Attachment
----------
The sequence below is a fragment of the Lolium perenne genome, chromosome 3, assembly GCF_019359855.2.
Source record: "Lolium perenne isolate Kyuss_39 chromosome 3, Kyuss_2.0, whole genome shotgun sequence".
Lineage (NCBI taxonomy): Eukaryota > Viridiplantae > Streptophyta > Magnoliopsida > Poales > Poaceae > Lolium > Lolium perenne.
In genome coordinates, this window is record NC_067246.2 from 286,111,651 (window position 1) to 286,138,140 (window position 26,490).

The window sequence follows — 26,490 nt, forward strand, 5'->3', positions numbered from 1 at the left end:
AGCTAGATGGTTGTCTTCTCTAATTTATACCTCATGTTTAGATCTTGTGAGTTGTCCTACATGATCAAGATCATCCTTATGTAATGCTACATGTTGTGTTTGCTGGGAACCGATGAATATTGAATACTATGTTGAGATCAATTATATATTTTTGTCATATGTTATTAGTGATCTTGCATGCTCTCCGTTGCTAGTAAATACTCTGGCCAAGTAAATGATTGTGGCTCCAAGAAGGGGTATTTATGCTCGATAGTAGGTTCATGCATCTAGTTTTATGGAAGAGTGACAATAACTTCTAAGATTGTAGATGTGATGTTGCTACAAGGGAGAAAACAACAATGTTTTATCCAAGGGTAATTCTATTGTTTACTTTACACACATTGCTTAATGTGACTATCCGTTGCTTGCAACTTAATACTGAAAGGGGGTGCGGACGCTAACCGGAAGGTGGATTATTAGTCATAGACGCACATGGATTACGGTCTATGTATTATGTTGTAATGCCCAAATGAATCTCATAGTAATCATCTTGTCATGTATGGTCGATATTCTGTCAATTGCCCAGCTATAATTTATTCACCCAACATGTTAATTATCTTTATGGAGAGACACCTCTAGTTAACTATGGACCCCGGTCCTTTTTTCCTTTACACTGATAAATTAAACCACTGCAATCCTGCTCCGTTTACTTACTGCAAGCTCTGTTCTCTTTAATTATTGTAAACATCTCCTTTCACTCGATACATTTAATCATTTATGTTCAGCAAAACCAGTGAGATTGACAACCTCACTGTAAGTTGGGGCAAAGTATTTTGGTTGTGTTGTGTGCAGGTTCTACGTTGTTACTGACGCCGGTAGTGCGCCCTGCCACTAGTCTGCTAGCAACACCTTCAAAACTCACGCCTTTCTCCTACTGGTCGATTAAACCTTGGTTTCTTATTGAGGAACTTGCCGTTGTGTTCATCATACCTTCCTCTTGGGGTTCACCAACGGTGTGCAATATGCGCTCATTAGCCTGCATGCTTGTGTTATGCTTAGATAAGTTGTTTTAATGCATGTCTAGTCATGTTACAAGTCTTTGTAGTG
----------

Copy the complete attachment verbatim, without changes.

The sequence below is a fragment of the Lolium perenne genome, chromosome 3, assembly GCF_019359855.2.
Source record: "Lolium perenne isolate Kyuss_39 chromosome 3, Kyuss_2.0, whole genome shotgun sequence".
Lineage (NCBI taxonomy): Eukaryota > Viridiplantae > Streptophyta > Magnoliopsida > Poales > Poaceae > Lolium > Lolium perenne.
In genome coordinates, this window is record NC_067246.2 from 286,111,651 (window position 1) to 286,138,140 (window position 26,490).

The window sequence follows — 26,490 nt, forward strand, 5'->3', positions numbered from 1 at the left end:
AGCTAGATGGTTGTCTTCTCTAATTTATACCTCATGTTTAGATCTTGTGAGTTGTCCTACATGATCAAGATCATCCTTATGTAATGCTACATGTTGTGTTTGCTGGGAACCGATGAATATTGAATACTATGTTGAGATCAATTATATATTTTTGTCATATGTTATTAGTGATCTTGCATGCTCTCCGTTGCTAGTAAATACTCTGGCCAAGTAAATGATTGTGGCTCCAAGAAGGGGTATTTATGCTCGATAGTAGGTTCATGCATCTAGTTTTATGGAAGAGTGACAATAACTTCTAAGATTGTAGATGTGATGTTGCTACAAGGGAGAAAACAACAATGTTTTATCCAAGGGTAATTCTATTGTTTACTTTACACACATTGCTTAATGTGACTATCCGTTGCTTGCAACTTAATACTGAAAGGGGGTGCGGACGCTAACCGGAAGGTGGATTATTAGTCATAGACGCACATGGATTACGGTCTATGTATTATGTTGTAATGCCCAAATGAATCTCATAGTAATCATCTTGTCATGTATGGTCGATATTCTGTCAATTGCCCAGCTATAATTTATTCACCCAACATGTTAATTATCTTTATGGAGAGACACCTCTAGTTAACTATGGACCCCGGTCCTTTTTTCCTTTACACTGATAAATTAAACCACTGCAATCCTGCTCCGTTTACTTACTGCAAGCTCTGTTCTCTTTAATTATTGTAAACATCTCCTTTCACTCGATACATTTAATCATTTATGTTCAGCAAAACCAGTGAGATTGACAACCTCACTGTAAGTTGGGGCAAAGTATTTTGGTTGTGTTGTGTGCAGGTTCTACGTTGTTACTGACGCCGGTAGTGCGCCCTGCCACTAGTCTGCTAGCAACACCTTCAAAACTCACGCCTTTCTCCTACTGGTCGATTAAACCTTGGTTTCTTATTGAGGAACTTGCCGTTGTGTTCATCATACCTTCCTCTTGGGGTTCACCAACGGTGTGCAATATGCGCTCATTAGCCTGCATGCTTGTGTTATGCTTAGATAAGTTGTTTTAATGCATGTCTAGTCATGTTACAAGTCTTTGTAGTG